H&P Report: Mixed to Supportive

Posted on 03/09/2017 10:24 AM

USDA reports the March 1 U.S. swine population stood at 67.644 million head, which represented a 0.4% annual increase and essentially matched pre-report forecasts. The winter 2015-16 pig crop topped the year-ago level by just 45,000 (0.2%). Farrowing intentions, especially for summer 2016, fell short of expectations and may support fall-winter futures prices.

Quarterly H&P Report Expectations
USDA
Avg. trade guess
Range
 
% of year-ago
All Hogs and Pigs
100
100.3
99.0-101.5
Kept for breeding
100
100.6
100.0-101.0
Kept for marketing
100
100.3
99.0-101.5
Dec.-Feb. pig crop
100
99.9
98.1-101.4
Dec.-Feb. pigs per litter
101
102.0
101.0-102.7
Dec.-Feb. farrowings
99
98.6
98.0-100.4
Mar.-May farrowing intentions
99
100.0
99.9-100.2
June-Aug. farrowing intentions
97
100.0
98.0-100.8
Hogs under 50 lbs.
100
100.8
99.0-102.4
Hogs 50 to 119 lbs.
101
100.1
98.0-101.3
Hogs 120 to 179 lbs.
101
100.0
99.0-101.6
Hogs 180 and over
100
100.2
99.3-101.7


As the accompanying table shows, the latest USDA totals in the left-hand column. Note the agreement between the percentage change figures and the forecast averages at right. Only the farrowing intentions data are significantly different.

hogz032516

The preceding chart puts the total population total in perspective, with the March 1 figure marking a modest reduction from that posted on December 1 and well below the record high posted last September. This latest figure is only slightly above the comparable year-ago total, which itself was drastically above the disease-reduced total posted in early 2014. There can be little doubt that the current hog and pig population is very high by historical standards.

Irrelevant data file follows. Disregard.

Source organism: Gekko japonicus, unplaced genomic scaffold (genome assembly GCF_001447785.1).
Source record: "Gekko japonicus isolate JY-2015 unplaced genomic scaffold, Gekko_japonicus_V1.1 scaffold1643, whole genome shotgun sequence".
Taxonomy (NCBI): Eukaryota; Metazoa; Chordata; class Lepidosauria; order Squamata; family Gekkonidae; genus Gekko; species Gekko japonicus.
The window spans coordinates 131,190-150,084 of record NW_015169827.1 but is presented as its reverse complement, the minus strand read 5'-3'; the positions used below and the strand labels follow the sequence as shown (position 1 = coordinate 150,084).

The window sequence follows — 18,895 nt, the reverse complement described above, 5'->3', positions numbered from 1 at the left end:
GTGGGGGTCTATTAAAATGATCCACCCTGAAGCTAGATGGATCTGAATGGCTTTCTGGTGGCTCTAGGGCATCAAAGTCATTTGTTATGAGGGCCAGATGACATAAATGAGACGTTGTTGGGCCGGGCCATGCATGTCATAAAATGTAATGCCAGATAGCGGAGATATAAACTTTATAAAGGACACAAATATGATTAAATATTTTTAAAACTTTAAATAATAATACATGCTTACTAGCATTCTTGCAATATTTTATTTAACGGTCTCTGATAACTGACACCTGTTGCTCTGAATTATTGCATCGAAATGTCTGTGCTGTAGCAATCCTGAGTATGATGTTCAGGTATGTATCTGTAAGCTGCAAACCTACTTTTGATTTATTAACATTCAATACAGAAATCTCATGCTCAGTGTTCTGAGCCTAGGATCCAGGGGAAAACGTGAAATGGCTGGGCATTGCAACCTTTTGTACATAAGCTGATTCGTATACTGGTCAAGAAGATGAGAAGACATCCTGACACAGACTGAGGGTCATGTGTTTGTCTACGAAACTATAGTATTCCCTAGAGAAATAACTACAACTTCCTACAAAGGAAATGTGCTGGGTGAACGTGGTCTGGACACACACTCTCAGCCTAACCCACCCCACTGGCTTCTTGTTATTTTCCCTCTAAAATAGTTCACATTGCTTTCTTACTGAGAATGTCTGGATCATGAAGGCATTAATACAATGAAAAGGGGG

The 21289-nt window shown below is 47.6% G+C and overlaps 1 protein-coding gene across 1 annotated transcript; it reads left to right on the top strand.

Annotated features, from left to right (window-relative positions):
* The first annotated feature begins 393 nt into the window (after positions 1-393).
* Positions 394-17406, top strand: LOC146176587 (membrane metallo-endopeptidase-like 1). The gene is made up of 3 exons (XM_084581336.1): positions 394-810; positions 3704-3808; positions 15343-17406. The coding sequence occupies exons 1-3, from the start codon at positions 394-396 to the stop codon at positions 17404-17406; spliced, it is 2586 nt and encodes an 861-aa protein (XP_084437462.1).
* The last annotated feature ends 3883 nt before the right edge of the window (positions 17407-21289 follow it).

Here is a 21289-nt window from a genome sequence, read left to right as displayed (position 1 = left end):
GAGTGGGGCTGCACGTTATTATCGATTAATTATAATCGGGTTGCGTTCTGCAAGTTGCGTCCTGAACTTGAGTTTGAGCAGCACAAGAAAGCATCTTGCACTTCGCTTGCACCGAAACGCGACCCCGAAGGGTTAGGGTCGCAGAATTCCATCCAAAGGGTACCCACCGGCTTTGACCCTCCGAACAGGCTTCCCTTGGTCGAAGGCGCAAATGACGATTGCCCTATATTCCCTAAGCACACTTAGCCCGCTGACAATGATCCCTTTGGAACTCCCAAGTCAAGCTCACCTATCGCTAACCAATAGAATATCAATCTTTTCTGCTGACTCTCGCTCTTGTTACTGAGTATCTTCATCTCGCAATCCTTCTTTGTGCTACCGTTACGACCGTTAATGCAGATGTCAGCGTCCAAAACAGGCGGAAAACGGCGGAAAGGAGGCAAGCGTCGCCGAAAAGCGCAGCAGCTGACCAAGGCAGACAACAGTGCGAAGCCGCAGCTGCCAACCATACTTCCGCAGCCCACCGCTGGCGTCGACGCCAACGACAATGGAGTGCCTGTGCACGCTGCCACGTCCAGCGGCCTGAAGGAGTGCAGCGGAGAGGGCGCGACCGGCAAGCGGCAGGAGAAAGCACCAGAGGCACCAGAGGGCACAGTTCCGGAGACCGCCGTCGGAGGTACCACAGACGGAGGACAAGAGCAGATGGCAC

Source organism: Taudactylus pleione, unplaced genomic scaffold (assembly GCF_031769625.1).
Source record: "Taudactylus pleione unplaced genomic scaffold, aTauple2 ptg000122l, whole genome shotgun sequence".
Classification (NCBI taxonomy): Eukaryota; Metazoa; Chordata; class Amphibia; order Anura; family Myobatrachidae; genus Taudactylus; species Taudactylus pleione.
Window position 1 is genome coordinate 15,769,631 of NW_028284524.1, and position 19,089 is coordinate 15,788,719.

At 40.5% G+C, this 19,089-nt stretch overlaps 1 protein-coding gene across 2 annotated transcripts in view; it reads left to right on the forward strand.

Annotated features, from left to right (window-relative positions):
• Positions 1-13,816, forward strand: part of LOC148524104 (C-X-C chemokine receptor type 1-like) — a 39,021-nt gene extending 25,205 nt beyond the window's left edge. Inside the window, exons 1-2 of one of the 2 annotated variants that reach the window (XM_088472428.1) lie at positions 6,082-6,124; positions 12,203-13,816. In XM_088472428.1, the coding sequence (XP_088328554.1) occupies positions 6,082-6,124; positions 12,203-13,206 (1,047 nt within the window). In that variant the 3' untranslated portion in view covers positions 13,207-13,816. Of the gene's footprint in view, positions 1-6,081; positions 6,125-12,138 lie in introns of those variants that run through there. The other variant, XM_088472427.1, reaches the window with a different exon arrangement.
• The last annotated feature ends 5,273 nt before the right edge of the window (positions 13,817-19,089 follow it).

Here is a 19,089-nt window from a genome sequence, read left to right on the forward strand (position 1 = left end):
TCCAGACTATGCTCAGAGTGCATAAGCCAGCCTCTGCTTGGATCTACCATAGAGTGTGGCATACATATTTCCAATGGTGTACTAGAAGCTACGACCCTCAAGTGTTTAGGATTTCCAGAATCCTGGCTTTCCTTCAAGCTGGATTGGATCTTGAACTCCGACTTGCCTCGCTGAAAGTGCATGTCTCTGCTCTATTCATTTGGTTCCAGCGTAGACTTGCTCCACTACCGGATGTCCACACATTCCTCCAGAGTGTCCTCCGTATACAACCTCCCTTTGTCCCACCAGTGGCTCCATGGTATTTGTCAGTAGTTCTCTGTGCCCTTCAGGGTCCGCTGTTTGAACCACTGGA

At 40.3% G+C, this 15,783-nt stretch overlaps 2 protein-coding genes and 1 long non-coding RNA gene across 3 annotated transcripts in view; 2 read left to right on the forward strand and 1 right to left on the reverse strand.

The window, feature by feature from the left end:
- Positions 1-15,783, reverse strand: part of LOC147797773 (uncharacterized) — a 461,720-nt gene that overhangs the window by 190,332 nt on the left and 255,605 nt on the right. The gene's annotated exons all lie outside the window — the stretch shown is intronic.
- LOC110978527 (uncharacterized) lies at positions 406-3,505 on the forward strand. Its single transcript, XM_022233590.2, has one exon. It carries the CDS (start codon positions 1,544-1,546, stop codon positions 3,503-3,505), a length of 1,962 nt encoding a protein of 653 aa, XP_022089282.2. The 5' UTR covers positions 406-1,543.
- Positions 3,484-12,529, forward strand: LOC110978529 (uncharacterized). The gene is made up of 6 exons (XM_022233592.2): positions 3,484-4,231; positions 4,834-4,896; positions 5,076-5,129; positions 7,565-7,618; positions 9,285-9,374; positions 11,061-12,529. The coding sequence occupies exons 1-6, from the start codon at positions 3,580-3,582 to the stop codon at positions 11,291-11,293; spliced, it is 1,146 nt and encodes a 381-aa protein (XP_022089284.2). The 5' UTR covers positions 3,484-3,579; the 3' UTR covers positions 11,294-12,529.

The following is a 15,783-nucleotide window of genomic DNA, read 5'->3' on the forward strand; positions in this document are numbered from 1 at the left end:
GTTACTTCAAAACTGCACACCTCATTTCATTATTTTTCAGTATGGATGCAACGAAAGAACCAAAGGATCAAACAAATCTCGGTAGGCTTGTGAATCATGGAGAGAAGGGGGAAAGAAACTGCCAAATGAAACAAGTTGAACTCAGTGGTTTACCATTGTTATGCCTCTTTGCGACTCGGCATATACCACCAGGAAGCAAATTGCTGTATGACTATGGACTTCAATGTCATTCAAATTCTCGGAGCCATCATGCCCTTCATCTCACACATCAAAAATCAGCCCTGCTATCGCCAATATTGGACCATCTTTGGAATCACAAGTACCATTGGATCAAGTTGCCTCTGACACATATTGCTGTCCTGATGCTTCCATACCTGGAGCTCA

December-February farrowings at 2.873 million exceeded the December intentions figure by 33,000 head or just over 1%, but it fell 22,000 (0.8%) below the comparable year-ago figure. Industry analysts had anticipated a similar result, but expected a 2% surge in the number of pigs saved per litter. Thus, having that figure actually post an increase of less than 1% annually put the winter pig crop at 29.8582 million head, which largely met industry expectations.

farz032516

The report implied hog slaughter during March and early April would essentially match the year-ago total, which largely agrees with the slaughter total seen since March 1. It then implies hog supplies to be seen during April and May will exceed comparable 2015 results by about 1%. That is slightly larger than was indicated on the December report and industry expectations. Thus, spring hog futures may open rather weakly next Monday morning.

The winter pig crop figure and the lightest (0-50 pounds) weight category, both of which came in at 100% of year-ago, pointed to summer kills that would generally match those seen in mid-2015, so the summer hog contracts may react little to the data. Conversely, the fall-winter contracts may rally next Monday, since the farrowing intentions figures for spring (99%) and summer (97%) came in below forecast levels. The 3% annual summer reduction certainly seems to imply a smaller winter hog supply, so the December 2016 and February 2017 contracts may perform quite well.

Ultimately, the report probably won't have a great deal of impact on the current situation or the short-term hog supply outlook. The real question is spring-summer demand strength. Lower retail prices may spur a much stronger consumer demand response than is generally expected (as reflected in current CME futures prices). We are still inclined to think there is a larger chance of an exaggerated spring hog/pork rally than there is for a disappointing seasonal advance.

 


"

Add new comment